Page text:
8/6/08

The mountains melt like wax before him...


Transfiguration by Carl Bloch (Click on image for larger version)

The church calendar marks this day as the feast of the Transfiguration.

The civil calendar marks this day as the anniversary of the day the United States dropped an atomic bomb on Hiroshima, Japan. August 9 is the anniversary of the bombing of Nagasaki.

The imagery in today's scriptures of flashing light, signs in the heavens, messages from clouds, and the power of God take on particular significance when one considers what happens when nations wage war against each other and visit devastation upon brothers and sisters whom they have named as enemy.

What will be the judgment of the Son of Man, the Transfigured One, upon such history?

Daniel 7:9-10, 13-14
As I watched:
Thrones were set up
and the Ancient One took his throne.
His clothing was bright as snow,
and the hair on his head as white as wool;
his throne was flames of fire,
with wheels of burning fire.
A surging stream of fire
flowed out from where he sat;
Thousands upon thousands were ministering to him,
and myriads upon myriads attended him.
The court was convened and the books were opened.

As the visions during the night continued, I saw:
One like a Son of man coming,
on the clouds of heaven;
When he reached the Ancient One
and was presented before him,
The one like a Son of man
received dominion, glory, and kingship;

all peoples, nations, and languages serve him.
His dominion is an everlasting dominion
that shall not be taken away,
his kingship shall not be destroyed.

Psalm 97:1-2, 5-6, 9
The LORD is king; let the earth rejoice;
let the many islands be glad.
Clouds and darkness are round about him,
justice and judgment are the foundation of his throne.

The mountains melt like wax before the LORD,
before the LORD of all the earth.
The heavens proclaim his justice,
and all peoples see his glory.

Because you, O LORD, are the Most High over all the earth,
exalted far above all gods.

2 Peter 1:16-19
Beloved:
We did not follow cleverly devised myths
when we made known to you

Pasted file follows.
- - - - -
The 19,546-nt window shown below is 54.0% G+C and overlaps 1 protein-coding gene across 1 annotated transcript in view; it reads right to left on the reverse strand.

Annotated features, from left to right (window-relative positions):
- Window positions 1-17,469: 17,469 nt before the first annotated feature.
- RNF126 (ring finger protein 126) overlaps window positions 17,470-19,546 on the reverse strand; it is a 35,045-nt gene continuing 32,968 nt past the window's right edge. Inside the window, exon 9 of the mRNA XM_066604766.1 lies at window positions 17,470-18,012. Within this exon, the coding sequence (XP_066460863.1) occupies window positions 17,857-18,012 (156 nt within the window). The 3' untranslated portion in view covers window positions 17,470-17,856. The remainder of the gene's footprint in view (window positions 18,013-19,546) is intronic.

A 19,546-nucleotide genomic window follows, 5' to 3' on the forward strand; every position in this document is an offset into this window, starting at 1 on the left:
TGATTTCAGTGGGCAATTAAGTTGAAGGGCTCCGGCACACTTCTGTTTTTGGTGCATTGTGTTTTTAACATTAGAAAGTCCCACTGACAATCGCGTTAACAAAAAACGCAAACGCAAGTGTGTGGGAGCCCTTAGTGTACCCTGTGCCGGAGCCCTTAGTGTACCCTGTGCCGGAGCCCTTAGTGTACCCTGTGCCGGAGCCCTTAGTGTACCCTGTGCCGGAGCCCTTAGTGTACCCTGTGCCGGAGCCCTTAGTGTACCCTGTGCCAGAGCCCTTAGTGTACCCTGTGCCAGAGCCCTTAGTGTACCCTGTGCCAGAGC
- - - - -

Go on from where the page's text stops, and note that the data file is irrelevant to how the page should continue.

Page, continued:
the power and coming of our Lord Jesus Christ,
but we had been eyewitnesses of his majesty.
For he received honor and glory from God the Father
when that unique declaration came to him from the majestic glory,
“This is my Son, my beloved, with whom I am well pleased.”
We ourselves heard this voice come from heaven
while we were with him on the holy mountain.
Moreover, we possess the prophetic message
that is altogether reliable.

You will do well to be attentive to it,
as to a lamp shining in a dark place,
until day dawns and the morning star rises in your hearts.

Matthew 17:1-9
Jesus took Peter, James, and his brother, John,
and led them up a high mountain by themselves.
And he was transfigured before them;
his face shone like the sun
and his clothes became white as light.
And behold, Moses and Elijah appeared to them,
conversing with him.
Then Peter said to Jesus in reply,
“Lord, it is good that we are here.
If you wish, I will make three tents here,
one for you, one for Moses, and one for Elijah.”
While he was still speaking, behold,
a bright cloud cast a shadow over them,
then from the cloud came a voice that said,
“This is my beloved Son, with whom I am well pleased;
listen to him.”
When the disciples heard this, they fell prostrate
and were very much afraid.
But Jesus came and touched them, saying,
“Rise, and do not be afraid.”
And when the disciples raised their eyes,
they saw no one else but Jesus alone.
This hymn is timely as we celebrate the Lord's reign over us and remember the ways in which we fail as subjects of the Prince of Peace:


H/T for the music to Diane at Work of the People
(Performance by the Southwest American Choral Director's Association Collegiate Choir. Editorial note: For a regional ensemble performing so beautifully a song celebrating the God "of all nations," the membership of the chorus and the orchestra is curiously homogeneous.)

Tune: FINLANDIA, Jean Sibelius (1899)
Vv. 1-2: Lloyd Stone (1912-1992)
Vv. 3-5: George Harkness

This is my song, O God of all the nations,
a song of peace for lands afar and mine;